What does the European Innovation Agenda mean for startups?

European policymakers are going to publish European startups grow and compete globally.

The stakes are high – Europe wants to produce its own deeptechs to compete with innovations coming from the US and China – and the EU realizes that it will need home-grown solutions to pursue its ambitious digital and green agendas.

But for now, Brussels is only halfway there.

Early-stage investment in European startups is comparable to that in the US and the number of unicorns in Europe doubled in 2021. Yet Europe still has a “scaleup gap”, with significantly less growth-stage tech businesses than the US and China. It’s also behind deeptech investment; the US and China combined provided about 81% of global private investment in the sector between 2015 and 2018.

To accelerate the change, the European Commission is going to present a policy roadmap dubbed A New European Innovation Agenda, a draft of which has been seen by Sifted. The plan will focus on five pillars:

  • Linking up innovation ecosystems;
  • Retaining talent;
  • Improving existing policies with a data-driven approach;
  • Amending risk-averse and fragmented regulatory frameworks;
  • Improving access to finance.

The roadmap is officially published on July 5 – but we have prepared the main takeaways for you below.

1 / Developing regional clusters and “deeptech valleys”

Brussels wants to help regions specializing in specific tech sectors – such as AI, blockchain, quantum and cleantech – by mobilizing funding and creating policies. This builds on the existing idea of “Partnerships for Regional Innovation”.

These are supposed to turn into 100 “deeptech valleys” across Europe – local innovation ecosystems that will provide financial and business support to founders. The “valleys” will be connected by “deeptech corridors” that will coordinate activities between the centers to build pan-European technological and industrial value chains.

Unlike the US, which has little to no innovation centers, the EU is hoping to provide innovation boosts equally across the continent.

But for now, Europe is struggling: its highest performing regions are up to nine times more innovative than the lowest performing ones, which weakens the European ecosystem as a whole. The Commission notes that some local innovation clusters also lack the incentives, experience and resources to engage more with researchers and founders.

2 / Training 1m deeptech employees

The Commission says that young European researchers are encouraged to go abroad with higher salaries, better financing opportunities and watch recruitment recruitment procedures.

And yet, in Europe: in 2020 85% of startup funding on the continent went to all-male founding teams, for starters.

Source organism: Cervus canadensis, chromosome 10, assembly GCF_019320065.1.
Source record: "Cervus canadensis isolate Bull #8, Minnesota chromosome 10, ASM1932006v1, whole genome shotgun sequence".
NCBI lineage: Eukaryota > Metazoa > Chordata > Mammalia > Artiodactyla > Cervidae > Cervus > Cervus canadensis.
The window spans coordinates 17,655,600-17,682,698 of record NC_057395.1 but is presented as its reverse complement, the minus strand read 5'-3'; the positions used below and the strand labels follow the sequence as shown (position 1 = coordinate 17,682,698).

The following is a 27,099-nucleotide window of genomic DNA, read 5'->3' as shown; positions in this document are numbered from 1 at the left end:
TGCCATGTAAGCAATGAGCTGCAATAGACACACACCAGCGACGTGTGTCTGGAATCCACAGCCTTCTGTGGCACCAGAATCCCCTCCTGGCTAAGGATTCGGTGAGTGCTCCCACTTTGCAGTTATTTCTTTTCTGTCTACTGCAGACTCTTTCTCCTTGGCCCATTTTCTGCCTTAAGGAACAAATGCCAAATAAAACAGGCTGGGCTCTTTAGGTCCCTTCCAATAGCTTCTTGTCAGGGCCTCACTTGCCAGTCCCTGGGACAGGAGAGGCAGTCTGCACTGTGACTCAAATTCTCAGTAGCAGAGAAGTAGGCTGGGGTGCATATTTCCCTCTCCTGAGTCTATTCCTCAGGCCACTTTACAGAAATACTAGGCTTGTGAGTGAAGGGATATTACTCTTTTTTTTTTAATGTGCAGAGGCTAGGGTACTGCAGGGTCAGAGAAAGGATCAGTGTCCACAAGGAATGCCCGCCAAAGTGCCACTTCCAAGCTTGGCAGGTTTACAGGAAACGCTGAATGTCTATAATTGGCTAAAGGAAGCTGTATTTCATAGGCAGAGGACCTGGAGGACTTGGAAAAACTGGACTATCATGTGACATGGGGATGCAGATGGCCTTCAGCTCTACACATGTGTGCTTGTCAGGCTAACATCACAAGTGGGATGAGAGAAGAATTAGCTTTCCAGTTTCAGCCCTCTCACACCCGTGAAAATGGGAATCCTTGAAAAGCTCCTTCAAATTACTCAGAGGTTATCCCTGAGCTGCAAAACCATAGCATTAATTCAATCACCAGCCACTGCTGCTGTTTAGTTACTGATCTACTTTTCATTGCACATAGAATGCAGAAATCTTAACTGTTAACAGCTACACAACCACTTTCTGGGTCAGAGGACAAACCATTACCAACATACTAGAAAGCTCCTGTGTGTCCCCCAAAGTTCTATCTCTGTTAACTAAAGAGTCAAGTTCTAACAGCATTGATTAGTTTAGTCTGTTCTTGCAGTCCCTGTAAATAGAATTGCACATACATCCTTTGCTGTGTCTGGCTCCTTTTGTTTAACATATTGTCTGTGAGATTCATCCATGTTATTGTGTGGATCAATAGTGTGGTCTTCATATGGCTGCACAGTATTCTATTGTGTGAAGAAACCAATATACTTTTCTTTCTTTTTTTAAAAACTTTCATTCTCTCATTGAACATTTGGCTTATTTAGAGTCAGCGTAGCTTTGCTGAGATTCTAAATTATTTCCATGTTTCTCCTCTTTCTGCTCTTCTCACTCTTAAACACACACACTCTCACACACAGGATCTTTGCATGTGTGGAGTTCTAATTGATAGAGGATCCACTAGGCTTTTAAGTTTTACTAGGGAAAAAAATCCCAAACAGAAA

To address these challenges, Brussels is tasking at least 1m people with deeptech skills over the next three years. It will also set up an innovation intern scheme for 600 researchers and innovators, as well.

The Commission will also adopt a pan-European framework to retain entrepreneurial talent. That should make it easier for innovators to travel and work across the EU through, for example, recognition of research professions and comparability of careers across EU countries.

3 / Agreeing on definitions and improving existing policies

To measure the growth of European startups, the Commission needs to know what it is like – and it does the European Innovation Scoreboard – the EU’s tool that compares innovation performance in EU countries and their neighbors.

The Commission also wants to track the uptake of innovative solutions and services in public procurement. While 81% of countries in the OECD – representing the majority of the world’s advanced economies – have developed policies on reducing the impact of this policy.

4 / More sandboxes and better regulatory frameworks

The EU’s single market helps to regulate goods, but when it comes to regulation it remains relatively fragmented:

The Commission plans to compile examples of regulatory sandboxes and flexible legal frameworks from across the EU and issue guidelines for governing bodies on how to use them. It’ll also present special regulatory frameworks for testing innovations in the hydrogen and govtech sectors.

5 / Improving access to financing

Keeping in mind the scaleup gap, the Commission wants to see more developing private businesses.

To achieve that goal, officials in Brussels are hoping to simplify certain procedures: reducing the cost of new equity across the EU, allowing the use of IP as collateral and proposing a new listing law that would make IPOs quicker and cheaper.

It is also betting on the outcomes of the European Innovation Council – the EU’s strategic financing and financing program 100 most promising scaleups. Here, the Commission needs to be careful: the activity of the Council has recently come under fire for the never-ending bureaucratic processes that have left many startups waiting for the money in limbo.

Zosia Wanat is Sifted’s central and eastern European reporter, soon to be based in Warsaw but currently in Brussels. She tweets from @zosiawanat

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